By Jean Fallago, JD, LLM
President, Almonte Fallago Group
Your lease not only serves you during the practice career but also will continue to serve you "or not" when you are ready to sell. Does your lease permit an assignment to a purchaser of your dental practice? If not, then the reverse is true, namely that an assignment to the purchaser will require landlord's consent. Thus, Landlord can choose not to consent or barter for higher rent.
Typically, a Landlord will try to prolong your exposure and liability on the lease by requiring you to remain personally liable for rent on the lease along with the Purchaser for the term of the lease. Even if you are bringing a partner in, the terms of your lease may in fact require consent of the Landlord for admittance of any new partners. I have had purchase and sale deals die because Landlord was unreasonable in his demands as to the new tenant.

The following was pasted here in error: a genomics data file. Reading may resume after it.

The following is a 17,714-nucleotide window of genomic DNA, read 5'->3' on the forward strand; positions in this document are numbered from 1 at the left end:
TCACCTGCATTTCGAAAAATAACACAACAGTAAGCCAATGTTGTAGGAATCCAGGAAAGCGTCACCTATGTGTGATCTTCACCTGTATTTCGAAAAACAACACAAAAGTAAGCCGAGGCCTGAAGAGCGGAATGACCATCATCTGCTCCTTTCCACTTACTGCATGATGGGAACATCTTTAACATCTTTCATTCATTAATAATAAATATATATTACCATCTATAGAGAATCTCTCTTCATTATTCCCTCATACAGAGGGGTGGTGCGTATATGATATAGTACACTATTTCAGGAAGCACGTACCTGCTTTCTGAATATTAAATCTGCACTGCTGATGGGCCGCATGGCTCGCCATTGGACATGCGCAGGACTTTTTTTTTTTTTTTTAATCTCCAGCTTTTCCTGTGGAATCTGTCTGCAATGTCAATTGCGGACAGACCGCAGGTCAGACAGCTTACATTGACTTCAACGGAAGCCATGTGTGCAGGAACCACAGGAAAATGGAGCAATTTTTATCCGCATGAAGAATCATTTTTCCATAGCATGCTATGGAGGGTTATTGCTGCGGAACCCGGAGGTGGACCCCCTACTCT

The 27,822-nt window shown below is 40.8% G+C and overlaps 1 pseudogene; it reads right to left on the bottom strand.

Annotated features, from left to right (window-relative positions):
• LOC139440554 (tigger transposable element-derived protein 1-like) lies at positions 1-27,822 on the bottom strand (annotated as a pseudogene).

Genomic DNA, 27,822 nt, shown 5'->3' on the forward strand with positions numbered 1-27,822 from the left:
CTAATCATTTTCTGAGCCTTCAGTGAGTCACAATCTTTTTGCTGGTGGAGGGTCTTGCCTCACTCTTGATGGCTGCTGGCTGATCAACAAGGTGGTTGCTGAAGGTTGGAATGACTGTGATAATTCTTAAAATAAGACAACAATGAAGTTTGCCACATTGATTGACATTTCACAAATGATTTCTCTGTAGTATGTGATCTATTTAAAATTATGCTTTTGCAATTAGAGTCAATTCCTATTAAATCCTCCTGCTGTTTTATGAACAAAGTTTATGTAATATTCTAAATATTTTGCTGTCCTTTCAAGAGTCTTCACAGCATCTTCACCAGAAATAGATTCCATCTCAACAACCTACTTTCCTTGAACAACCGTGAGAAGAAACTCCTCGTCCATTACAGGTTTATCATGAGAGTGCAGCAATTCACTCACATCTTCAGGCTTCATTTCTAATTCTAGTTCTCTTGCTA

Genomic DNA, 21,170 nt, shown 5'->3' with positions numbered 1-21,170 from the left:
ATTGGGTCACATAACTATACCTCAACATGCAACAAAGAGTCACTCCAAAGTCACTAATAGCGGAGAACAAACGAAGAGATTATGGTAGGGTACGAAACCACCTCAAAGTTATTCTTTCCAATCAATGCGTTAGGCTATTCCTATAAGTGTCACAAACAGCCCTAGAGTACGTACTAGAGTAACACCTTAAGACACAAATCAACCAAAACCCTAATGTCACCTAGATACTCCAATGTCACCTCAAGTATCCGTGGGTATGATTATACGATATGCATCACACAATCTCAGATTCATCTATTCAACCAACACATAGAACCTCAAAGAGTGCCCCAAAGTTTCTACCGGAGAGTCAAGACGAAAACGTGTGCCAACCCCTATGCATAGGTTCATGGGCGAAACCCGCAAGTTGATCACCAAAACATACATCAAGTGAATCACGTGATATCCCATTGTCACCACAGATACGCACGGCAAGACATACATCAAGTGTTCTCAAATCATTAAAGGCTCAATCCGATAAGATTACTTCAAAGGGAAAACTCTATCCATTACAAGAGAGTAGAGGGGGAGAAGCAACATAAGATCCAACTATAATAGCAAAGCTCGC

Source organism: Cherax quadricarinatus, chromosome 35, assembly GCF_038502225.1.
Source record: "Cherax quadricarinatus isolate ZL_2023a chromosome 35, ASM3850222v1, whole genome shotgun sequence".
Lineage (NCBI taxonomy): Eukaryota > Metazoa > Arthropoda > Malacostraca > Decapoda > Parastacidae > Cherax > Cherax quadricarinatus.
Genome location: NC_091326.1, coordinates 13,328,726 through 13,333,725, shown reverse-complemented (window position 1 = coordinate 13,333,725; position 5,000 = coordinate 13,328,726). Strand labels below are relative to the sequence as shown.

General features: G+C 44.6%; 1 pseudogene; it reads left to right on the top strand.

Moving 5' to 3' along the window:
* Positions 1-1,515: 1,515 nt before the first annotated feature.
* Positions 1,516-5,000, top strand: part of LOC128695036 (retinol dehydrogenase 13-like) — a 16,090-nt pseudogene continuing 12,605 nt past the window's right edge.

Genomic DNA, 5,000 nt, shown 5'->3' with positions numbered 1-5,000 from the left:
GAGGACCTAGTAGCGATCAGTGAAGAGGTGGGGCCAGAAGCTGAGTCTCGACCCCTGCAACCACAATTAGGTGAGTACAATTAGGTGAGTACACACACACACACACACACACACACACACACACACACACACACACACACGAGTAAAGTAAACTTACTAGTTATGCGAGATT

Always make sure that your lease permits an assignment to a purchaser of your practice based up creditworthiness that is comparable to the time you retire which is the standard that many Landlords use in measuring the new tenant against you, the old tenant. Having a proper lease is essential to protecting your practice value by assuring the buyer the right to stay in your location. If your lease doesn't currently give you this right, ask for it at your next renewal date.